How about Atticus? I love that name (from To Kill a Mockingbird) and it seems so Southern to me.

StephLove said...

I like Rowan best from your list, then Finn. A commenter mentioned Thomas and I like that very much with Lucas and Graves.

Patricia said...

Lucas Joshua strikes me as very biblical. I'm not sure it meets your (new?) criteria of "soft, southern and sweet" but it's certainly an all-boy name. For me, none of the three names on your list goes very well with Lucas, and about 40% of the babies named Rowan in 2010 were girls.

Baby Name Wizard suggests Zachary, Noah, Simon, Nathaniel and Gabriel as brother names for Lucas. I think many other biblical names would work well with Lucas too. I especially like Lucas and Thomas together.

If another name beginning with L is all right with you, I think Liam would be an excellent name for your second son: Lucas and Liam.

Some other suggestions: Owen, Miles, Rhys, Drew.

I like the suggestion of Eliot for your son too. Although the name is sometimes given to girls these days, the only Eliot in the 2010 Top 1000 is in the boys' column, ranking at 962, and with that spelling: Lucas and Eliot. Since Eliot is a favorite name of yours, why not use it for this little boy? I think it meets all or your criteria.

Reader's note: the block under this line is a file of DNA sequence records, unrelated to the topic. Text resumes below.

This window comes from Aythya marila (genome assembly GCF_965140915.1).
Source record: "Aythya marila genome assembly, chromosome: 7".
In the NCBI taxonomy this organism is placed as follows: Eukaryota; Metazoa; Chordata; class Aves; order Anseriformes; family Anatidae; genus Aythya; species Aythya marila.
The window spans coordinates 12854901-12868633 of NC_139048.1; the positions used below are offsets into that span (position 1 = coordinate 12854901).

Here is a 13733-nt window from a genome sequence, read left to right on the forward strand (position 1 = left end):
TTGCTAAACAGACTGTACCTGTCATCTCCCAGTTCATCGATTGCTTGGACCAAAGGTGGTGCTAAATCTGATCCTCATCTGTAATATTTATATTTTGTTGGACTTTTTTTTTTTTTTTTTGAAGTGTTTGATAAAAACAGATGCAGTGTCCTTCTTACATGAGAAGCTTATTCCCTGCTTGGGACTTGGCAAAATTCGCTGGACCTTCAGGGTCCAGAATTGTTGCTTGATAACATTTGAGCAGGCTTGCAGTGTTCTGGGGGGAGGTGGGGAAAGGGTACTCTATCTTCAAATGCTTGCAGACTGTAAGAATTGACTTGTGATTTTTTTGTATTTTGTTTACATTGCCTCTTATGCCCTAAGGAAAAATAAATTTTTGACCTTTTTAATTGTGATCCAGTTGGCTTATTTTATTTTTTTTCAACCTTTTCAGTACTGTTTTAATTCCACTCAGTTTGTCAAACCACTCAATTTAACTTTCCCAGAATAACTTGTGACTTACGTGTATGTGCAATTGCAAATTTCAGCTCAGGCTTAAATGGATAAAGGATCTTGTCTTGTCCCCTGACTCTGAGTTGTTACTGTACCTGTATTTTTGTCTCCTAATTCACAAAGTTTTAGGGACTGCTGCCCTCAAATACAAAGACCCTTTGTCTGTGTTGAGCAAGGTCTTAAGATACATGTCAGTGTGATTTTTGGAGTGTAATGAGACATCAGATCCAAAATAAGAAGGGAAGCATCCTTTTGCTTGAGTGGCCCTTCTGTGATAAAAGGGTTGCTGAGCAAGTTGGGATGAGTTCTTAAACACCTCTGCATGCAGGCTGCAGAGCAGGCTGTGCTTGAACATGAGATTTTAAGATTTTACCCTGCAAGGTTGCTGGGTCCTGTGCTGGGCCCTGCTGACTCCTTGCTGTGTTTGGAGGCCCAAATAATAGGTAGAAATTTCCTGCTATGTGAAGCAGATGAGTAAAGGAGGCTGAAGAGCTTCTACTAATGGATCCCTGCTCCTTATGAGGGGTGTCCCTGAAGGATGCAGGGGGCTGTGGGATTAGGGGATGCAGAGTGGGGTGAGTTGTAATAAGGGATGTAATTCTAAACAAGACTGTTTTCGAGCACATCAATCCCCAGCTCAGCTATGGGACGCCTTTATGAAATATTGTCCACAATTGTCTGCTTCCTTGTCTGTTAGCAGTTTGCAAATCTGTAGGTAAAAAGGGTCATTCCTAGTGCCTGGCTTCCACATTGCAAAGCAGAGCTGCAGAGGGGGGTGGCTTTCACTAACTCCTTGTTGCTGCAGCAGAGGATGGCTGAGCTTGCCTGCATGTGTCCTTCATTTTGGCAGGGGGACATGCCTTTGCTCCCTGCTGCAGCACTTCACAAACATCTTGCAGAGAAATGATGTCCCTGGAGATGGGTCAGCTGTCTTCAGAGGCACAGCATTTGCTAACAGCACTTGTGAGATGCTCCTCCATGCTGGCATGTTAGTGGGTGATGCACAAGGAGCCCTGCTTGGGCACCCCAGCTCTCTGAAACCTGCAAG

Best wishes!

Anonymous said...

Rowan is actually becoming a girls name. I know three little girls named Rowan, and no boys. It is still a great name though!

alexis said...

Use Eliot for a little boy. It's a great name, and it's really nice with your last name, too.

Anonymous said...

Seth! Lucas and Seth. Seth Graves!!!! Love it. Sweet, soft, and southern.

Bryce, Jack, Cole, Cade, and Samuel may work too.

Good luck! :)


Heidi J said...

From those three, I like Finn the best. Other options that might work are Miles, Isaac, Simon, Asher, Shane, and Brady.

The Mrs. said...

Lucas Joshua is a wonderful name!

One commenter above mentioned that she only knows Rowans that are girls... same here. I think it's solidly in the female camp. Sorry.

Finn and Cohen are good, though. I'm unsure of the controversy surrounding Cohen, but I think it sounds nice.

Does Lucas ever go by 'Luke'? I ask because some of the southern gentlemen names that come to mind are rather long. For example, Beauregard (nickname of Bo/Beau).

Another that floats to the surface is Randall (nickname of Rand).

Lawrence (nickname of Law) might be too much with Lucas... but maybe not.

Davis is similar to Lucas without being matchy-matchy.

Wade and Jefferson strike me as southern as well. Winston and Ford, too.

So excited to hear what you pick! All the best to you and your growing family!

Anonymous said...

I had to look up the Cohen controversy. See

I only know girls named Rowan. How about Coen or Callum?

Patricia said...